Page 1

PENINSULA

NEWS REVIEW

WENDY HERRICK & STEPHEN POSTINGS

Summer series

On a mission

Volleyball starts with fierce competition, Page A22

Local church steps in to help Sidney Lions Food Bank, Page A6

250-656-0131

Wednesday, July 20, 2011

Watch for breaking news at www.peninsulanewsreview.com

La nueva muchacha Sidney teen off to Mexico Christine van Reeuwyk News staff

The strings on Sami Schurman’s violin will sing sweetly next year as part of a strings group. She’ll probably play a few different school sports, much like she did last year at Parkland secondary, and likely make some new friends. That’s where the similarities between Grade 10 and Grade 11 end for the 16-year-old. Well before her former classmates at Parkland are hitting the books in September, Schurman will be studying in Spanish, during school days that start at “I got on 7 a.m. in Ciudad Del Carmen, the phone and Campeche, Mexico. “I actually cried tears of started calling joy,” Schurman said of the everyone I knew.” day Rotarian Ian Morley called - Sami Schurman with the news. “Then I got on the phone and started calling everyone I knew.” Since Grade 9 she’s researched, waited and sought out the perfect exchange. With a passion for Spanish, that extends out of the classroom and into online courses, Schurman’s pleased with the Mexico assignment — it was after all one of her top five picks. The halls of Parkland fostered the exchange idea, with many international students coming and going each year, Schurman created a worldwide network of friends. It spurred the research that led her to the Rotary Club of Sidney. She applied, interviewed and in December got the call from Morley, the club’s student exchange chair, who said they found Schurman to be outgoing and capable. “When we pick students for the exchange we tend to look for someone that is going to be mature, selfreliant, and be able to deal with situations that may come up,” Morley said. “They are going to find themselves in situations where they’re dealing in a foreign language … and they have to be able to adapt.” The first adaptation for the teen will be the weather. Schurman figures she’ll miss the cool air, and is slightly concerned over how to handle the heat. Fortunately, choosing what to wear to school will be whittled PLEASE SEE: Becoming the new girl, Page A4

Christine van Reeuwyk/News staff

Sami Schurman surrounds herself with the things that will prepare her for her upcoming year of school in Mexico: gifts for new friends, and books to help get her footing in her new Spanish-speaking home.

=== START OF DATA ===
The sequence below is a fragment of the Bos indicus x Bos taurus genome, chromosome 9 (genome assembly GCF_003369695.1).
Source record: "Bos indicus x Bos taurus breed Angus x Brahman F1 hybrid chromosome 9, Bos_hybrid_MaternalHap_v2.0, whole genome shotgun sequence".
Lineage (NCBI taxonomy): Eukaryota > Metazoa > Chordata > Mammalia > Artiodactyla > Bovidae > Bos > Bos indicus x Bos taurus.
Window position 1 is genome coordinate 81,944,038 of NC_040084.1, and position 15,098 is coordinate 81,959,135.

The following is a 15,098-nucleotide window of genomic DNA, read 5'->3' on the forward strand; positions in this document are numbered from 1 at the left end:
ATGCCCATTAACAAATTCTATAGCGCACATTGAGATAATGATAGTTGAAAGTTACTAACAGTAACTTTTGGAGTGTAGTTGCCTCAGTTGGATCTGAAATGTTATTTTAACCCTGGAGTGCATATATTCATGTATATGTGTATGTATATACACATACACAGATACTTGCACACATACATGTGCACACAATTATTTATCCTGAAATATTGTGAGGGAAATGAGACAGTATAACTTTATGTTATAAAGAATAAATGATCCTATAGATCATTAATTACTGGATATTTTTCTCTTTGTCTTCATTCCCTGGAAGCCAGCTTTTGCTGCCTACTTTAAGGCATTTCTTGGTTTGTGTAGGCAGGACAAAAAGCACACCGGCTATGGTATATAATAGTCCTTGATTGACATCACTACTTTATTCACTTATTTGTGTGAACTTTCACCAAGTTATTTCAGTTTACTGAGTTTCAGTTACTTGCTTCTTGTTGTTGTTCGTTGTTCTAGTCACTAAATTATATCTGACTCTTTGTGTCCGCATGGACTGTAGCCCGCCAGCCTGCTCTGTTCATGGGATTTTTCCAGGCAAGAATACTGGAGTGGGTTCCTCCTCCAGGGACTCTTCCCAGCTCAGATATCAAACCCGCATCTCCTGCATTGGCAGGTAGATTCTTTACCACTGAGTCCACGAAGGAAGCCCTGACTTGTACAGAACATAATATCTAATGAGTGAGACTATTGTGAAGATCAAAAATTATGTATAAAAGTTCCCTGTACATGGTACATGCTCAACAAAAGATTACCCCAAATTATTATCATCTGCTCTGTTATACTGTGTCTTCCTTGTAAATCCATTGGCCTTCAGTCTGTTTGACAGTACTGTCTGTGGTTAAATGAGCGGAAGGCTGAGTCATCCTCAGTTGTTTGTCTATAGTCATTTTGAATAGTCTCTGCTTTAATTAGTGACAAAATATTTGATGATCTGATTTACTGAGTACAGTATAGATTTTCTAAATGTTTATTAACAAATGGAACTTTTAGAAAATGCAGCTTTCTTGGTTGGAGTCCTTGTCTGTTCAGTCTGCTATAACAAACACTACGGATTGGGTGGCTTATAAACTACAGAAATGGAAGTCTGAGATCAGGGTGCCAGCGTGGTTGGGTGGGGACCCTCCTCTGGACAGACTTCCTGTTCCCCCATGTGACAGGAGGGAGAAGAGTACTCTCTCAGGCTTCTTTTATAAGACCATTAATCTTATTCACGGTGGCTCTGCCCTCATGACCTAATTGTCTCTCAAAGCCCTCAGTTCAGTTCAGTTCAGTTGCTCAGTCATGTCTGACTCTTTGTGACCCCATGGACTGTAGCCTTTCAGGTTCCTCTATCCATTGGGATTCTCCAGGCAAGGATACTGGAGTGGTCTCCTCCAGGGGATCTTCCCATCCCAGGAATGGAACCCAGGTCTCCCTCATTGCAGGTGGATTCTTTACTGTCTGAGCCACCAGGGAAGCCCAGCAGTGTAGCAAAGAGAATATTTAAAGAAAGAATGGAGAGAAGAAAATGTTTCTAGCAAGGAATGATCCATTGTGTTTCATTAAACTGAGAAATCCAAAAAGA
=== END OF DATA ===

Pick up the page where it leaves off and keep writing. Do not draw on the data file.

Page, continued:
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Be the difference

Water conservation tip 1: Let your grass go golden.

A2  A2

Wednesday, July July 20, 20, 2011 2011 -- PENINSULA PENINSULA Wednesday,

NEWS REVIEW REVIEW NEWS

Submitted photo

Riding high and dry

Most people are actively finding ways to conserve water. You can make a difference too. Lawns not watered in the summer will go dormant or ‘golden’. Lawns will green up again with the autumn rains.

Not only did Stelly’s secondary school grad Caitlyn Daniel enjoy this year’s dry grad activities, she topped off the year by winning the grand prize — a 1994 Eagle Talon. Daniel is shown here with Rick Rowlett of Cunningham’s (Fas Gas) and R and R Auto Repairs, who donated the vehicle. The dry grad celebration was held following the dinner and dance at the University of Victoria on June 30. Along with entertainment and door prizes, each grad attending the celebration was also given a one month membership to VI Fitness.

For more water-saving tips, visit www.crd.bc.ca/water, or call 250.474.9684.

Parking changes for summer construction

www.crd.bc.ca/water

Expect construction at Swartz Bay ferry terminal this summer. Bus bay construction is slated to start mid-July and run through the end of August. BC Ferries is creating dedicated parking bays for tour and

school buses, along with adjacent sidewalks at the foot passenger portion of the terminal. During the construction period the west exit lane will remain open to single lane traffic for vehicles exiting both the

short term parking and pickup/ drop off areas. BC Transit buses will drop and pick up passengers in a designated temporary loading area. reporter@peninsulanewsreview. com


www.peninsulanewsreview.com • A3

2011 PENINSULA NEWS REVIEW - Wednesday, July 20, 2011

Winding the wil ows

“Every type of willow works different and that is a challenge and it makes it nice, to have a hobby that is a challenge.� - Bert Veld

Christine van Reeuwyk

trade that his father did. “I’m getting older and doing less and less. Still I can’t leave it alone,� he said. “I like it. I live all by myself, my wife passed away last year from cancer so I’m all by myself. I don’t want to sit in the house all day watching T.V. so I love to be here and sit here and make a basket, and when I have some baskets then I go to the market.� A regular sight for years at the Peninsula Country Market at the Saanich Fairgrounds, Veld made the move to the newer North Saanich Farm Market to sell his wares. “It’s a big market there (at the Saanich Fairgrounds). I don’t need a big market. That little market is cosy, and the people are really friendly,� he said. While the numbers are fewer, the feeling of each woven piece of art brings him self satisfaction. “When [my fingers] get sore, then I made a good basket,� he said. “When I make a basket I say to myself ‘See I’m an old man but still I’m not useless yet’.� reporter@peninsulanewsreview.com

News staff